Games » Tampa Bay RaysSep30
The Royals have an advantage (now THERE’S a sentence you don’t often hear). His name is Joakim Soria. A great closer (and last night Joakim nailed down his 43rd save) means they have nine innings to score runs (unless the other team has a great closer) and their opponents have eight. If Soria is looming, you’ll often see other teams pull out the stops to score in the seventh and eighth knowing if they’re not ahead (or at least tied) by the ninth, they never will be. So the real action in a Royals game (as I’ve said before) is often before Soria runs in from the bullpen.
Knowing that, Robinson Tejeda’s appearance between two of the best pitchers in the American League took on special interest. Zack Greinke had done his job: seven innings, two runs and a one-run lead handed to Robbie.
Tejeda got the first guy, John Jaso, then gave up a double to Ben Zobrist, then gave up a line drive to Carl Crawford which was caught, but allowed Jaso to advance to third, and the game down to Dan Johnson’s at-bat.
With a runner on third Tejeda couldn’t afford to throw one in the dirt and he didn’t want to walk Johnson and put the winning run on base. Tejeda threw two fastballs up and fell behind 2-0. That put Johnson in a fastball count, except Brayan Pena and Robinson Tejeda threw him a change-up, which looked pretty much right down the middle. The change in velocity locked up Johnson and the count went to 2-1. Three more fastballs, one fouled back, and the count was 3-2.
The next pitch might decide the ballgame.
Another change (gutsy call), Johnson flailed at it and missed. Cue “Welcome to the Jungle” and shake hands, because with Soria coming out for the 9th, the game was pretty much over.
Going for the K…
After the game Zack Greinke told me he’s gone back to trying to strike people out. That plan worked nine times in this game. That’s three innings with no pressure on the defense and this defense could use no pressure.
Zack said most of the season he’d been trying to get ground balls. Pitching to contact (letting the other guy hit it) put less stress on him physically and allowed him to go deeper into games. On the other hand, someone’s got to catch those groundballs and the Royals defense has made the most errors in the league. (I said that, he wouldn’t … the guy’s trying to be a good teammate.) As I’ve said before: this is a dilemma.
Does Greinke strike people out and turn the ball over to the bullpen sooner? Or pitch to contact and turn the ball over to his defense?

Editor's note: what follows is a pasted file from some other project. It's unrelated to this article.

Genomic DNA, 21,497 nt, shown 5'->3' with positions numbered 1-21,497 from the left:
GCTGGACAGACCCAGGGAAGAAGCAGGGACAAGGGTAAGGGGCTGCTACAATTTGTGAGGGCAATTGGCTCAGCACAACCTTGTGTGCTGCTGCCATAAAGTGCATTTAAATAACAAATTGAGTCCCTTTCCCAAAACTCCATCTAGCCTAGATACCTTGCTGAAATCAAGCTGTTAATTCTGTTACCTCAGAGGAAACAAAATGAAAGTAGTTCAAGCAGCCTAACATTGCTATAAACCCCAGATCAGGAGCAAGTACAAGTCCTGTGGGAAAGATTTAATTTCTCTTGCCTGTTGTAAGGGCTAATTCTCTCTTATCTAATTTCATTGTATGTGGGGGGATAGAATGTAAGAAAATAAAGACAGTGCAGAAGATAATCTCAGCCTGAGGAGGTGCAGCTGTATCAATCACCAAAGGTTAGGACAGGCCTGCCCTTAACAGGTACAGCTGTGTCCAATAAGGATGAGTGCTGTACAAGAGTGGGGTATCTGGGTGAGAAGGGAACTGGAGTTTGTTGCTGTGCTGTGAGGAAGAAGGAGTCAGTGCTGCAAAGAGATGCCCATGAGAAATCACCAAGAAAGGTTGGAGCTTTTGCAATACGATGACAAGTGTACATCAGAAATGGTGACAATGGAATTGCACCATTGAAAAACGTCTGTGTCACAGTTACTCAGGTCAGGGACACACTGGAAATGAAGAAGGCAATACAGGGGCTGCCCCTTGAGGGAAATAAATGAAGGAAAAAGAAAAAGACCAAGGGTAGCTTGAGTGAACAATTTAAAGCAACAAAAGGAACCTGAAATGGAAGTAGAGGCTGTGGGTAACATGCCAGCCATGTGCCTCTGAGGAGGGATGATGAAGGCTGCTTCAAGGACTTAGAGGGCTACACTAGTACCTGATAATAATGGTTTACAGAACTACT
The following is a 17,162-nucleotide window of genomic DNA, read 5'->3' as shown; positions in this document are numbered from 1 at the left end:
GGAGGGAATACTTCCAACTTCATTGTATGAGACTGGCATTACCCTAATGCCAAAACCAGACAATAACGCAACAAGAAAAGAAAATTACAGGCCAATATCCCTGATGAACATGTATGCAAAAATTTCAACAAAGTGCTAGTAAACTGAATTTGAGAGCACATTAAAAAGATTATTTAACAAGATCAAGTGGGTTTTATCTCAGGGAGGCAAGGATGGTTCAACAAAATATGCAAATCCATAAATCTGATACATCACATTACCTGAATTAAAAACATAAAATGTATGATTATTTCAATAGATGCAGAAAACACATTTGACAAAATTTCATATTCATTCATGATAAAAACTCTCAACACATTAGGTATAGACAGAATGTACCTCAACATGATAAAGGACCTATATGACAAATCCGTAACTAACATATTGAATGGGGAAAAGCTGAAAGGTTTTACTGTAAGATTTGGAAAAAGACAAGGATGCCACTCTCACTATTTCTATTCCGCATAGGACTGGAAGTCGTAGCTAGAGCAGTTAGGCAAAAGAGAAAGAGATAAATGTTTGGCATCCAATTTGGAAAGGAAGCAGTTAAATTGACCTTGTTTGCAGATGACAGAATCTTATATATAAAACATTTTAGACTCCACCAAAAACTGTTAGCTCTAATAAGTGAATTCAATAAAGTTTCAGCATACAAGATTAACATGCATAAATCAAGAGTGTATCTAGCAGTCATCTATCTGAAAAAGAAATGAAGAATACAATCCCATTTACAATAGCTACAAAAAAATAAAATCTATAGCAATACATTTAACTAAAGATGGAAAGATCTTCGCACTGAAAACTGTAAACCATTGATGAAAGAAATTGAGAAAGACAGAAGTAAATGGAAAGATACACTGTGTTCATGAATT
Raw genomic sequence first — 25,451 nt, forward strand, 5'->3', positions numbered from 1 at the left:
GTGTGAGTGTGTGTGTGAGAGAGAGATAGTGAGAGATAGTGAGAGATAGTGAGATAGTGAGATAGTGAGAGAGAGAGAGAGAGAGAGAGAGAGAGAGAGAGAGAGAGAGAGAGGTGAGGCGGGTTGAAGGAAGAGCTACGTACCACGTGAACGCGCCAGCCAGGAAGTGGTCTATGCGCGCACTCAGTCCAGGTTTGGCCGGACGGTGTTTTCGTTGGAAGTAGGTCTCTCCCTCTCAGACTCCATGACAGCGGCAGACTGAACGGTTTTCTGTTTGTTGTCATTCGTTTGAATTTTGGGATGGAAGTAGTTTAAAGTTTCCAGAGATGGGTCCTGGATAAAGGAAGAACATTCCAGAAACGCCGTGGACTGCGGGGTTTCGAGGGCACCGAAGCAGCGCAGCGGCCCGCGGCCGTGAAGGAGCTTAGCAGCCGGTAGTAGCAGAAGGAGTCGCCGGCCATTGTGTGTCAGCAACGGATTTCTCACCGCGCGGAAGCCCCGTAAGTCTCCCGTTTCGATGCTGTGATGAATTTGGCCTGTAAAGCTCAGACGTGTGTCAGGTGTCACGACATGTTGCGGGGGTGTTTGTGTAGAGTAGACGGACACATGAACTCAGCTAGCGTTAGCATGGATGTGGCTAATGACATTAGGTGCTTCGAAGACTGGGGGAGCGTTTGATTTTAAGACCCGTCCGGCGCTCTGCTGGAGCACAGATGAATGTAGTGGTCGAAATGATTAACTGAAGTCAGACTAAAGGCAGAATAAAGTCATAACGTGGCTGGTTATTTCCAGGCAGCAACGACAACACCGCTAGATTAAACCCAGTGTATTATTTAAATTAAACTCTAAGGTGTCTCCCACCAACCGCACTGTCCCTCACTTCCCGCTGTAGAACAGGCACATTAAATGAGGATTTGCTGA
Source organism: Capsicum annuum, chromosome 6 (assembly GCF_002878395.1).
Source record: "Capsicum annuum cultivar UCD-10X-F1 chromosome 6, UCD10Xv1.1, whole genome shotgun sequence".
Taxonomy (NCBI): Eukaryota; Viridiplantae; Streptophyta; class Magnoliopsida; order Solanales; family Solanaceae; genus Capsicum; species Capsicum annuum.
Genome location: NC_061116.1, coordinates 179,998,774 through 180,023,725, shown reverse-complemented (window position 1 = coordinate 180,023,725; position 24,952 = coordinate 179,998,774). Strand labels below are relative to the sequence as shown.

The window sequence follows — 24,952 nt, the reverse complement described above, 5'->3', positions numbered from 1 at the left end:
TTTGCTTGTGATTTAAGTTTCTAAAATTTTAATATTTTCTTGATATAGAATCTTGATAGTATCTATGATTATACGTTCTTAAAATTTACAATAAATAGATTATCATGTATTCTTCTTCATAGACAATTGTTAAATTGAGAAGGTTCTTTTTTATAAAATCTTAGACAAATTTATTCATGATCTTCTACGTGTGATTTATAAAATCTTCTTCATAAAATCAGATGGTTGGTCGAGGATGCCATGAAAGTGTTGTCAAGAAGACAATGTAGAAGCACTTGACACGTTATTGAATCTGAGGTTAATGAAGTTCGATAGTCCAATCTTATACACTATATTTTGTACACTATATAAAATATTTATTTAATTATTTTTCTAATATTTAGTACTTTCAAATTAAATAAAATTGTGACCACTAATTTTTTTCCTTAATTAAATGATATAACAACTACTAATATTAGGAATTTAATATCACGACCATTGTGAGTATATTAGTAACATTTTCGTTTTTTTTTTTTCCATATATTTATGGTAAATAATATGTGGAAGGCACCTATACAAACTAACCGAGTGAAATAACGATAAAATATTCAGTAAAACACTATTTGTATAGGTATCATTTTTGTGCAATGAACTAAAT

He’s finished in 2010 and couldn’t say what approach he’d use in 2011. It might depend on who his teammates are. I’ll say this: The guy isn’t just up there chucking it. He’s smart, articulate (which he doesn’t always show on camera) and he’s given this some thought.
It’ll be interesting to see what happens next.
Think like a pro…
Jarrod Dyson made two long running catches that most outfielders wouldn’t. In his postgame press conference, Ned Yost said those catches saved two runs and that was the same as driving in two runs.
Fans get caught up in offense (I believe that’s been a running theme on this website), but in the real world, defense counts. I’ve come to think fantasy leagues play a part in this: Unless there’s a league based on blocked pitches and double plays turned, the people in those leagues will obsess about offensive numbers.
I was listening to a radio talk show after the game and a fan called in to say Dyson couldn’t be a major league starter because he doesn’t hit enough home runs. One more time: SO WHAT? He can put the runs on the board or keep them off the board, both methods work.
It’s true that someone on his team will have to hit (hence the old formula of offense in the corners and defense up the middle), but as long as he can cover an area the size of Montana in center field and consistently keep runs off the board with his glove, he’s doing his job.
Just ask Ned Yost.
P.S. Dyson also forgot how many outs there were and got dinged for a mental mistake. He was headed in the wrong direction, but at least he was going there fast.
The perils of perfection…
Mitch Maier said his low stolen base total (dude, two steals means you’re tied with Brayan Pena) is due to him, not Ned Yost. Apparently he’s had the “green light” (you can steal if you like your lead and jump) and hasn’t gone because he’s second-guessing himself.
“Perfect is the enemy of good.”
That’s an old baseball saying that we all ought to have tattooed somewhere (along with our wedding anniversary and kid’s birthdays…when you’ve got to memorize George Brett’s lifetime batting average, who can remember all that other stuff?)
Anyway, what it means is, if you try to be perfect you won’t be good. Mitch doesn’t want to get thrown out ever (perfect), which means he isn’t the base stealer he could be (good).
The first time I began to get my mind around managing baseball (that trip’s not complete and never will be) was when Clint Hurdle explained that I was trying to be perfect. Every move had to work and since they often don’t, I would freeze, afraid to make a move that failed. After the proper amount of ridicule (all baseball instruction seems to come with some) he pointed out my job was not being perfect, it was looking at the options and selecting the one with the highest chance of success. That was a much easier job.
Mitch needs to steal bases, not because he’ll be safe every time, but because there are times it’s the best option with the highest chance of success available…and if he doesn’t, Brayan Pena’s going to pass him.
Imagine the ridicule he’ll get for that.